Tuesday, July 26, 2005

The 18 Minute Gap

Yesterday, it was reveled that then White House General Counsel, Alberto Gonzales, informed White House Chief of Staff, Andrew Card, about the newly created inquiry into the Plame/CIA leak a full 12 hours before informing the rest of the staff that all documents must be retained. Some are likening this to the 18 minute gap on tapes turned over by Nixon.

Now, you may say, "but Dingo, what is the big deal?" Well, in legal matters, that 12 hours is a huge deal. As we have recently seen from the Supreme Court Ruling on the Anderson Accounting case, that 12 hours could play a determining role in the investigation.

When the Justice Department opens an investigation into any matter, once they have notified the entity that they are investigating, that entity must cease and desist destruction of any and all documents related to that issue. Notification changes the deletion of an e-mail from an innocent click of the mouse to a federal crime. The fact that Gonzales gave Andrew Card a 12 hour heads up on the pending notification may have allowed important documents to be destroyed before the staff was 'officially' notified that they had to retain all.

It may just be an innocent "I'll do it in the morning" on Gonzales's part, put he should have never told Andrew Card that the next morning would bring an order to hold all material. It only adds to the credibility problems the White House is already besieged with.

Aide Got Early Word on CIA Leak Inquiry

By Leslie Hoffecker, Times Staff Writer

WASHINGTON — President Bush's chief of staff, Andrew H. Card Jr., was notified about 12 hours before the rest of the White House staff that the Justice Department had begun an investigation into the leak of a CIA officer's name, Atty. Gen. Alberto R. Gonzales said Sunday.

It was not known whether Card informed any other White House staff members before they were formally told of the investigation the next morning. The White House has repeatedly said it will have no comment on the specifics of the continuing investigation.

Gonzales also said he was among the current and former White House officials who had testified before a federal grand jury investigating whether any laws were broken when the identity of Valerie Plame, a CIA agent and the wife of a prominent administration critic, was disclosed in July 2003.

Gonzales, who was White House counsel before being named attorney general this year, told CBS' "Face the Nation" on Sunday that the Justice Department call announcing the investigation came about 8 p.m. on Sept. 29, 2003.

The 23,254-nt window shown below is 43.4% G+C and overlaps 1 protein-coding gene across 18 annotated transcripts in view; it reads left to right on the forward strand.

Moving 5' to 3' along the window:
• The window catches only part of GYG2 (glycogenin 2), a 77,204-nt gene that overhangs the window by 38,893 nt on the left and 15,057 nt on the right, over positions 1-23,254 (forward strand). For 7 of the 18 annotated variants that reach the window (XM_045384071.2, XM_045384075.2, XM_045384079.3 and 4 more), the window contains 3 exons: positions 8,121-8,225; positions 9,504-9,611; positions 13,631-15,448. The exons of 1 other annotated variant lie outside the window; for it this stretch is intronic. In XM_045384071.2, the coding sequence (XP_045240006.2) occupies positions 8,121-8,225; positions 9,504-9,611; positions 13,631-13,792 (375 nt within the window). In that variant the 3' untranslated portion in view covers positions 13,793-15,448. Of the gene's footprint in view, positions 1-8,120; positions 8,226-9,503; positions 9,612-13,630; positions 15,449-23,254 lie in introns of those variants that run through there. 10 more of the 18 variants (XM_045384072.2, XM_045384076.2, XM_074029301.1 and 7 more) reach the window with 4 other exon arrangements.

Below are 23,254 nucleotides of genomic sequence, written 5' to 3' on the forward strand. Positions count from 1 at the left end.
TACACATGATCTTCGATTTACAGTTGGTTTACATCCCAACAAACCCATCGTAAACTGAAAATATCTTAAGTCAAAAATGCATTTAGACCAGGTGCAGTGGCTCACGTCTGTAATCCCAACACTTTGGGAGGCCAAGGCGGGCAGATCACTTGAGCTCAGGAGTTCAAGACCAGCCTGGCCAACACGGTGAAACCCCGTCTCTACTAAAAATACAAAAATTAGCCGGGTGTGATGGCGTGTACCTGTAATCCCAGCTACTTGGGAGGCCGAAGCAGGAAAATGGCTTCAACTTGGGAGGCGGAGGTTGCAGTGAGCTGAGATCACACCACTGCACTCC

He said he asked whether the staff should be notified immediately, given that most of them had gone home, or whether it could wait until morning.

"And we were advised, 'Go ahead and notify the staff early in the morning. That would be OK.' " he said.

But he did tell one person in the White House that evening.

"I told the chief of staff," he said. "And then immediately the next morning, I told the president. And shortly thereafter, there was a notification sent out to all the members of the White House staff."

Appearing on the same program, Sen. Joseph R. Biden Jr. (D-Del.) said that Gonzales' decision to notify only Card immediately did not reflect "the soundest in judgments."

"The real question now is, who did the chief of staff speak to?" Biden asked. "Did the chief of staff pick up the phone and call Karl Rove? Did the chief of staff pick up the phone and call anybody else? Ordinarily, you would think that he would immediately send out an e-mail to every member of the staff."

(Full Story)


Sigmund, Carl and Alfred said...

Not quite the big deal you make it out to be. 12 Hours, overnight an a Sunday.

Not exactly a brilliant move, but hey, it's not like there was anybody actually IN the WH om that Sunday night.

Sigmund, Carl and Alfred said...

Saw your comment on NOFP. Wanted you to know the Pentagon and White House have gone Starbucks.

Bader Ginsberg is the only holdout.

Dingo said...

But if the general counsel of a corporation did the same thing and informed an officer in advance, there would be big problems for him in the future.

I am not saying it was intended to be a chance to do more cover up, but it was a huge blunder.

BTW, there are always people in the white house.

wolfmoosepigchicken said...

In the spirit of Woodward and Bernstein, using the polite, removed language of the trade, that reporter just called him a crook. Bless her.